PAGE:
• Place storage of dinnerware away from the cooking zones so the table can be laid without interrupting the chef

The Artist's House

Compact ‘cloakroom’ in the hallway of The Artist’s House.

The Island

  • Ensure there is enough space for two people to comfortably pass behind the island.

  • Ensure the drawers and cupboard door do not clash with the opposite run of cabinetry when both are open.

  • If placing a hob on the island, remember this will likely incur an uplift in cost in comparison to locating it on an exterior wall, as you will have to install a downdraft or ceiling/ suspended extractor, and reroute the exhaust on a diverted path to reach the outside. If you are having building work done this will need to be considered early in the process so the required ducting can be considered and included.

  • The island creates a great entertaining space, and often stops people wandering into the chefs area of work. By dividing the bar, either with varying heights or materials, you can further ‘zone’ it into a food prep area and eating/drinking space.

The Sink

  • Whilst all the elements of a kitchen are important, you seem to spend the most time at the sink. Placing this in front of a window or on an island makes using it more enjoyable. This also has the added benefit of removing the consideration of an appropriate height for cabinetry above the sink, as if this is too low you will feel claustrophobic when using this space (and might bang your head!)

The Ladder Kitchen.jpg

‘The Triangle’ as shown in The Ladder Kitchen (integrated fridge to the right), also showing the perfect island for entertaining guests.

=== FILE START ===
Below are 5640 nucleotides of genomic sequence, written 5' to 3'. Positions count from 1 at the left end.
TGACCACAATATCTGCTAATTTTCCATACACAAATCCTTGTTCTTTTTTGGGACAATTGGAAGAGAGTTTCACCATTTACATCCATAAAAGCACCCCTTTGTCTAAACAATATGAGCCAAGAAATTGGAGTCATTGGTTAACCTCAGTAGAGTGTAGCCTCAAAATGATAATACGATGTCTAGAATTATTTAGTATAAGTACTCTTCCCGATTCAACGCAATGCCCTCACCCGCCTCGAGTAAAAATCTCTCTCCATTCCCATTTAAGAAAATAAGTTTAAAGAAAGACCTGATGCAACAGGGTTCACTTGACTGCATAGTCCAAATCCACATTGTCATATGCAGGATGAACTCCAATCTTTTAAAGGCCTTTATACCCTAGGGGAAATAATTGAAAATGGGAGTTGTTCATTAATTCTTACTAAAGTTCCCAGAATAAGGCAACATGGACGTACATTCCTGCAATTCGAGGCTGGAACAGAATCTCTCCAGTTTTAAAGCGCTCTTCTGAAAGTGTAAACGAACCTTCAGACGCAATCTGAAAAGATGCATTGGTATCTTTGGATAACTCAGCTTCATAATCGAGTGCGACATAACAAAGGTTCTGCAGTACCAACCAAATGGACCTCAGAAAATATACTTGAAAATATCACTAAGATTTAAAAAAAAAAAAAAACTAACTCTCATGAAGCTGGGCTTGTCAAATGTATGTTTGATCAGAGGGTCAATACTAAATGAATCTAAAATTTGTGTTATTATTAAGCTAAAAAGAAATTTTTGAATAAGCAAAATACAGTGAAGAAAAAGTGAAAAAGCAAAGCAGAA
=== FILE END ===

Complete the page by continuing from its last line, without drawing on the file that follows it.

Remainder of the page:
How you use the space

    • Considerations as to what works for your family should be taken into account.

    • If you like to unstack the dishwasher straight into the cupboard, try to place the storage for glassware and dinnerware opposite the dishwasher.

    • If you have a lot of heavy pots and pans, make sure the storage for these is right next to the hob or oven, so you don’t have to carry them across the kitchen.

    • Similarly, store herbs, spices and cooking oils within easy reaching distance of the stove.

    • If you chop a lot, have the worktop where you will do most of the chopping located directly above an integrated bin, so peelings can be swept straight into it. For added ease, integrate a chopping board and a grommet that leads directly to the bin straight into the worktop!

    • Although most people do this already, cleaning supplies are best kept near the sink for easy access. Adding a drawer instead of the standard cupboard can help reach those items that always get pushed to the back.

The Sapphire Kitchen.jpg

‘The Triangle’ and ceiling extractor above island-mounted hob, open shelving, compact drinks cabinet and island seating as shown in The Sapphire Kitchen.

Whilst every kitchen should be customised to suit you and your family’s needs and lifestyle, we hope the above can give you a good starting point of various elements to consider when planning the design of your new kitchen. Remember, although we have suggested using the triangle as a starting point, do not feel that you have to stick to this. For many kitchens this will not work and the most important thing to consider is how you will use the space and what will work for you.

If you would like to see more inspiration from some kitchens we have worked on, head over to the COOK section of our website.

If you have any questions or would like advice on layouts or joinery, or would like to discuss your project with us, drop us an email on, give us a call on 02072521560, or fill in our new enquiry form via the button below.

If you have any questions on what we discussed here, or would like to get in touch with us to discuss your own bespoke project, get in touch with us via the button below. Seen an amazing kitchen design that you would like to share with us? Tag us via our socials below!